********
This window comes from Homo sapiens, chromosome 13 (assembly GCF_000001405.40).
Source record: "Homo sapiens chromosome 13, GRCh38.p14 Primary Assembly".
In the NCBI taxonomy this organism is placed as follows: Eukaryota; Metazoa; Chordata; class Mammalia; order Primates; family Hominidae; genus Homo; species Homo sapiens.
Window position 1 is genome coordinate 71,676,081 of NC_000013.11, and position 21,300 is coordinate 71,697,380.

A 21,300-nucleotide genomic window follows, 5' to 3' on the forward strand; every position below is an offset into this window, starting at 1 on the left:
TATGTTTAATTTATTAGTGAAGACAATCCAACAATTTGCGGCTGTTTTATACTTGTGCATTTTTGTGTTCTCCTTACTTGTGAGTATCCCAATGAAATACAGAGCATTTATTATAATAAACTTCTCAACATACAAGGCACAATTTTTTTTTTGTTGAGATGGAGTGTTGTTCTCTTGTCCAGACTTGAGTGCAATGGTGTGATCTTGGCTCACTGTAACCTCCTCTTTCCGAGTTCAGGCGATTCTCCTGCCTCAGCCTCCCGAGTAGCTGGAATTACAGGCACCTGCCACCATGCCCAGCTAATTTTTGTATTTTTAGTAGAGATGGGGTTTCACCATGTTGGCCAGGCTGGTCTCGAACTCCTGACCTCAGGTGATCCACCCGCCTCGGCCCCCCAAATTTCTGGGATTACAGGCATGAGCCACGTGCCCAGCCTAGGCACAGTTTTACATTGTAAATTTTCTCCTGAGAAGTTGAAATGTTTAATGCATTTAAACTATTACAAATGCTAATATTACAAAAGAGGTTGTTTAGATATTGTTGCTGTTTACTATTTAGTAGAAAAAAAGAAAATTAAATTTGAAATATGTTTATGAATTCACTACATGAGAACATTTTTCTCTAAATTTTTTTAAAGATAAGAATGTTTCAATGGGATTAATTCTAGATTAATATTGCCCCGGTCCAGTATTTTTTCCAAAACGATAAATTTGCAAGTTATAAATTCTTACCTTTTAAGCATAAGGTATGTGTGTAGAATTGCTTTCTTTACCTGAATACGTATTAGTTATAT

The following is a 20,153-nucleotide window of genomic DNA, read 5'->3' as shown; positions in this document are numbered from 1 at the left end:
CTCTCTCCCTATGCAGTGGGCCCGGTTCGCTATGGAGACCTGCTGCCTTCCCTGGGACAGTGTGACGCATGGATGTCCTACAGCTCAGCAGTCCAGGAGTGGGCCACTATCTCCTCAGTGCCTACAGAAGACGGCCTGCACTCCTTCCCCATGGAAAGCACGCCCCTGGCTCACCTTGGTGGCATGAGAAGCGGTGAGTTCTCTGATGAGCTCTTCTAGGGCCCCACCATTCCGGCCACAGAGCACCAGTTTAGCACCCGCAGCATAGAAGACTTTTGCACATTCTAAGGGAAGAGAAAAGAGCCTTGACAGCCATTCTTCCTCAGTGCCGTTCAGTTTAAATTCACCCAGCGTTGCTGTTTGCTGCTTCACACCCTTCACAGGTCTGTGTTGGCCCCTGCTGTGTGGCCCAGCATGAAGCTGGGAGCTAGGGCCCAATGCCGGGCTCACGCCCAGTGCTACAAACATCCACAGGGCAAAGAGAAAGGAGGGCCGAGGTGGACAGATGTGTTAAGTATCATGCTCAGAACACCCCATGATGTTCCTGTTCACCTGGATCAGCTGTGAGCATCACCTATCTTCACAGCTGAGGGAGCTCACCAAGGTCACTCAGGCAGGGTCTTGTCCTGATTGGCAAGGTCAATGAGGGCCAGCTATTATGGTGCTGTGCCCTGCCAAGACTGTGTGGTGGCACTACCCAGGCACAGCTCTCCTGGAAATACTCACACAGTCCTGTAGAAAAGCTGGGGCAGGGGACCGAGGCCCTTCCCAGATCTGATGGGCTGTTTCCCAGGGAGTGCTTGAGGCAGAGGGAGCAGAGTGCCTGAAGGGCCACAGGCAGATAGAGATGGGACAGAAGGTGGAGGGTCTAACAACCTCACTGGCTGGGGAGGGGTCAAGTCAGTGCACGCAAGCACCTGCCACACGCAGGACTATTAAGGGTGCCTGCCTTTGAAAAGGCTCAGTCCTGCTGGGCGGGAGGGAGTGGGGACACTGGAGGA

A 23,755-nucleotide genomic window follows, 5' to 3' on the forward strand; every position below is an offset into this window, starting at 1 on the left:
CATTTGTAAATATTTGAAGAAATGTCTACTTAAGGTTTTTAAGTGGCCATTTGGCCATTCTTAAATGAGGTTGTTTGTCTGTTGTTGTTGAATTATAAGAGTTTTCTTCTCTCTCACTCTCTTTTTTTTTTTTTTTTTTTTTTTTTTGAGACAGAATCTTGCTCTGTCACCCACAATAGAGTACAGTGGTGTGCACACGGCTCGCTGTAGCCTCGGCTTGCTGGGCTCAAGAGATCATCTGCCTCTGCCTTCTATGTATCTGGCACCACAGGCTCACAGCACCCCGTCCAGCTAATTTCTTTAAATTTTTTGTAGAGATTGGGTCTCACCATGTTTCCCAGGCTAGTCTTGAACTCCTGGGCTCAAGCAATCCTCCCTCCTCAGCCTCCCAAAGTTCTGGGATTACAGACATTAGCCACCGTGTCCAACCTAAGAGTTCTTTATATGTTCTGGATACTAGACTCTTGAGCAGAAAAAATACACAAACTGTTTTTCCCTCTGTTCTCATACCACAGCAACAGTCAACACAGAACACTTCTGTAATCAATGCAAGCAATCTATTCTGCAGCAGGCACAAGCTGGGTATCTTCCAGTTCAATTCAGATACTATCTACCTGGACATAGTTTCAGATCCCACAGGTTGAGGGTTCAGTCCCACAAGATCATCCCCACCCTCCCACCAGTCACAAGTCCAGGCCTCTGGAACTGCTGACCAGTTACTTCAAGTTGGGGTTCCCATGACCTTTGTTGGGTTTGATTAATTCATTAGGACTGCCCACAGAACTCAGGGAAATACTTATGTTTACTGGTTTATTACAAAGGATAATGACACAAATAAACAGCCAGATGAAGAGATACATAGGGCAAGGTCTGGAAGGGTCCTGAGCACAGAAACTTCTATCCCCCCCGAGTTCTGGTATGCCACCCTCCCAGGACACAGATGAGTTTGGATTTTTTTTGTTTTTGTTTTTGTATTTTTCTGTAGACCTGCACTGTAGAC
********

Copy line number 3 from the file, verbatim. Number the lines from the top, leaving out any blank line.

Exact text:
In the NCBI taxonomy this organism is placed as follows: Eukaryota; Metazoa; Chordata; class Mammalia; order Primates; family Hominidae; genus Homo; species Homo sapiens.